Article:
It is amazing to me that the place where I live feels so much like home to you, yet I know that this is a feeling that I will never share. Nonetheless, your sentiment helps me appreciate my new hometown more. And next time you visit and have the time, I would love to meet you for a coffee at the Woodstar!

Welcome back.

Take care,

Anonymous said...

A marvellous, meditative post, Patry. I love the insight and power of that final sentence.

Dale said...


Wot they all said :-)

rdl said...

oh my!!

floots said...

loved this for its factual wander through a small part of your life
but then for than wonderful ending
thank you

steve on the slow train said...


A wonderful piece of writing. And as an Amtrak employee, my apologies for the conductor. The quiet car was established for people who wanted to get away from cellphones, noisy laptops, and loud people. Talking in a quiet tone of voice is not out of line.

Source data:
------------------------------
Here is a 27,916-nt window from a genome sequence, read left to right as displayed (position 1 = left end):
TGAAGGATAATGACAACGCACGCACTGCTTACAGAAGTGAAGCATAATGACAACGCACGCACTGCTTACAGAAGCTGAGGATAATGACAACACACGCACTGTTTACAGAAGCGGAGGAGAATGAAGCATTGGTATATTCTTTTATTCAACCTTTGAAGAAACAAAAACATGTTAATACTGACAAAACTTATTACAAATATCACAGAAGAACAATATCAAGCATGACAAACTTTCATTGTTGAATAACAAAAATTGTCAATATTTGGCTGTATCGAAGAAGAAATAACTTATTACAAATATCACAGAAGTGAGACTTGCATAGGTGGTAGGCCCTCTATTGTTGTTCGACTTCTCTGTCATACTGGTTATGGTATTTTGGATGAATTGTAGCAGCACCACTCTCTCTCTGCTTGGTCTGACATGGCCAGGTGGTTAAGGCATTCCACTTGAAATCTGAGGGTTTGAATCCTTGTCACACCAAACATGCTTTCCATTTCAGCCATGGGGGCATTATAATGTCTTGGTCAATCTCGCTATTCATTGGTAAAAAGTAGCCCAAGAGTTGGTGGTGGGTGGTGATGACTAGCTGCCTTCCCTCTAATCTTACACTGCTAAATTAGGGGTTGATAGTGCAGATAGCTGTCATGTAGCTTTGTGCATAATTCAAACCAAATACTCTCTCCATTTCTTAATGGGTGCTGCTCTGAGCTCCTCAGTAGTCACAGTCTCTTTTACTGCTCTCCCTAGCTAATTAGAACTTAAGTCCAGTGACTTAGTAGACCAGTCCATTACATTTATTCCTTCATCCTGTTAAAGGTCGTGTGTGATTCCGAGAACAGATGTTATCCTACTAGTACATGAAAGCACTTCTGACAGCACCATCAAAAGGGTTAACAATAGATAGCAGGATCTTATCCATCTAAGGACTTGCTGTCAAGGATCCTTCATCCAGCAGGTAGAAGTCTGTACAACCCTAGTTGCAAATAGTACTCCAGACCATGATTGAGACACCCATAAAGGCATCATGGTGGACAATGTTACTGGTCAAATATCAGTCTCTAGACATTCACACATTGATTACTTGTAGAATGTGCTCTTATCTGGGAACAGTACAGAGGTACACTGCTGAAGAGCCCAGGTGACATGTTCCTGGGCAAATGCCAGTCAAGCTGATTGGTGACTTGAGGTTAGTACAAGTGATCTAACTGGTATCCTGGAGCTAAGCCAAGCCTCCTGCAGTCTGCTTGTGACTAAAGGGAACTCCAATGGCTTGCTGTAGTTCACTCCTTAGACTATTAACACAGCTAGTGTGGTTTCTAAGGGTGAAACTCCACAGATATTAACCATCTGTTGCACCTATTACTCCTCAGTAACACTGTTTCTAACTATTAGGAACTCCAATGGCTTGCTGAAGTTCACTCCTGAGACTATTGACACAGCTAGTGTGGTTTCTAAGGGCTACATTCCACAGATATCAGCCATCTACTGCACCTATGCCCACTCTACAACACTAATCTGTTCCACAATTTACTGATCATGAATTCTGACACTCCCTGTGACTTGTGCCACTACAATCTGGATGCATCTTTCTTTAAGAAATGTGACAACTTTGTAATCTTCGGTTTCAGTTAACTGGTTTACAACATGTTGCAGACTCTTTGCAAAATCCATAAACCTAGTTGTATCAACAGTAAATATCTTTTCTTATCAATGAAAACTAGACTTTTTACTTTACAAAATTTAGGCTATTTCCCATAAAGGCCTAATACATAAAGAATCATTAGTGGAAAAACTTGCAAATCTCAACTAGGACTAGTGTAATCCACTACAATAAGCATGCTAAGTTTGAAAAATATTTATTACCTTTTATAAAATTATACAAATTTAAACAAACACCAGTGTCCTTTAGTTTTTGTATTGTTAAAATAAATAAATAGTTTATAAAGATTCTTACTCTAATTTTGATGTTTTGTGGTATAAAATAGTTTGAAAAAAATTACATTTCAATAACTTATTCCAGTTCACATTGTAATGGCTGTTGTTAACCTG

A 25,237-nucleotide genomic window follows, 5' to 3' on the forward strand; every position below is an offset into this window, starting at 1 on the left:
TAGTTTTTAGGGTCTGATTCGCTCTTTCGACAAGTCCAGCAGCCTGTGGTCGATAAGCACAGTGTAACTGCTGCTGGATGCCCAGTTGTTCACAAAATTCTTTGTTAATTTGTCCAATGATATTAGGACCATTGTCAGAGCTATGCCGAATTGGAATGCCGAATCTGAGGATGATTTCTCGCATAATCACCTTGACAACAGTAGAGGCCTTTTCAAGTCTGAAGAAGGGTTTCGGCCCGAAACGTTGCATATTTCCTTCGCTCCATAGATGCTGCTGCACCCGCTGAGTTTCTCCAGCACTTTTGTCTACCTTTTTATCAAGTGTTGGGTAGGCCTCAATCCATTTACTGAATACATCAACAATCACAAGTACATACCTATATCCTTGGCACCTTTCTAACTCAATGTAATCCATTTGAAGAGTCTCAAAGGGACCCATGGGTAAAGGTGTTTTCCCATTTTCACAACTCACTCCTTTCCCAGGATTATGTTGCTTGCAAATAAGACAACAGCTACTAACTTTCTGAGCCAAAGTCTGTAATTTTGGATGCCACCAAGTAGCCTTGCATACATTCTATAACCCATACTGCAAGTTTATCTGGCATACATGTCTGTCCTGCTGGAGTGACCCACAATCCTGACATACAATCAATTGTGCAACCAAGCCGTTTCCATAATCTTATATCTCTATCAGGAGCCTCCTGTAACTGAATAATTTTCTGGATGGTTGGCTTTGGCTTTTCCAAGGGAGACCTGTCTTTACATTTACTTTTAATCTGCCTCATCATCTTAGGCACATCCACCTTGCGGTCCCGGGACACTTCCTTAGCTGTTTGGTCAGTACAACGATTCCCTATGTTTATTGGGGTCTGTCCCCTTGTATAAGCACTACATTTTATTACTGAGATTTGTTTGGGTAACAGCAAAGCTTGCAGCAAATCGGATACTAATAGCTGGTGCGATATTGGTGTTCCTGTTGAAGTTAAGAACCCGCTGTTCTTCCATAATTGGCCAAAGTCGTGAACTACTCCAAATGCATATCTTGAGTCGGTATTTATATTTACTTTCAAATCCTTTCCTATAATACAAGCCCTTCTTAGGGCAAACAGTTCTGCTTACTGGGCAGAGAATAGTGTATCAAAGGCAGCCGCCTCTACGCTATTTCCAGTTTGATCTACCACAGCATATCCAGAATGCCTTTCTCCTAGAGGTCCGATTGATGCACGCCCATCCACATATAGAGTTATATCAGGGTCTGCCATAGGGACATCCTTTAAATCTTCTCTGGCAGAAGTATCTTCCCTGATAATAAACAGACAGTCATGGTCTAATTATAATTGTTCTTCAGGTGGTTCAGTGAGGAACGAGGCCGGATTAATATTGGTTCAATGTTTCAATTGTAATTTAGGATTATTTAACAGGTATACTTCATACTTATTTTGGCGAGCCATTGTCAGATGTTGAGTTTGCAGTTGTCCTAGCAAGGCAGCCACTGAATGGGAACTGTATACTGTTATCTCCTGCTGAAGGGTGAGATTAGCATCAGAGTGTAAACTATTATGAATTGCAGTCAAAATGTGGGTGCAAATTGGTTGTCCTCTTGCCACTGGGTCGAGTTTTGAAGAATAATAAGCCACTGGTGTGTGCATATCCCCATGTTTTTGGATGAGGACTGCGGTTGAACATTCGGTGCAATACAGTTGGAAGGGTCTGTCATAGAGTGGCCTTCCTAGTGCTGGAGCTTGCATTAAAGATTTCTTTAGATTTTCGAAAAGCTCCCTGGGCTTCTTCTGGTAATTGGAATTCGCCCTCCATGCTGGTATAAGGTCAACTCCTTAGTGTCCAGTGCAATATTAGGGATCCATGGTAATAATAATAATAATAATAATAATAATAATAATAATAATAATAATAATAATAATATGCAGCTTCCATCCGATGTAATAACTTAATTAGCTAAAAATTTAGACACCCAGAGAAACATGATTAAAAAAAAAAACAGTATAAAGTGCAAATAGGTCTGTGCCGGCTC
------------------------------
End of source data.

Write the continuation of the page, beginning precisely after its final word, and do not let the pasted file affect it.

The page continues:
Anonymous said...

I never know whether to be upset or thrilled when I find someone who is a far, far better writer than I am. :^)

One of the... most indescribable things about moving to New York is that I continually meet people who begin stories with "I was there on 9/11." This will be my first in NY while in the workforce. It will be strange to be around such people on that day.

Thanks for your blog comment!

Dave said...

Now you've got me singing Al Green under my breath...

robin andrea said...

Such a beautiful meditation, Patry. The journey within the journey, train rides and train whistles, locked doors that unlock other others. You describe so well the deepest insight that calms the heart for sleep.

Brenda Clews said...

You are referring to so many aspects and parts of your life, each memory like a fold on an origami, the origami being this essay, that it could get out of hand. But your exquisite sense of balance, how to say just enough of each scene, aspect, memory to suggest and not overwhelm the reader, and sense of writerly structure holds it all together. Not just impressive, but inspiring. Thank you for taking us on this crucial journey too!

Anonymous said...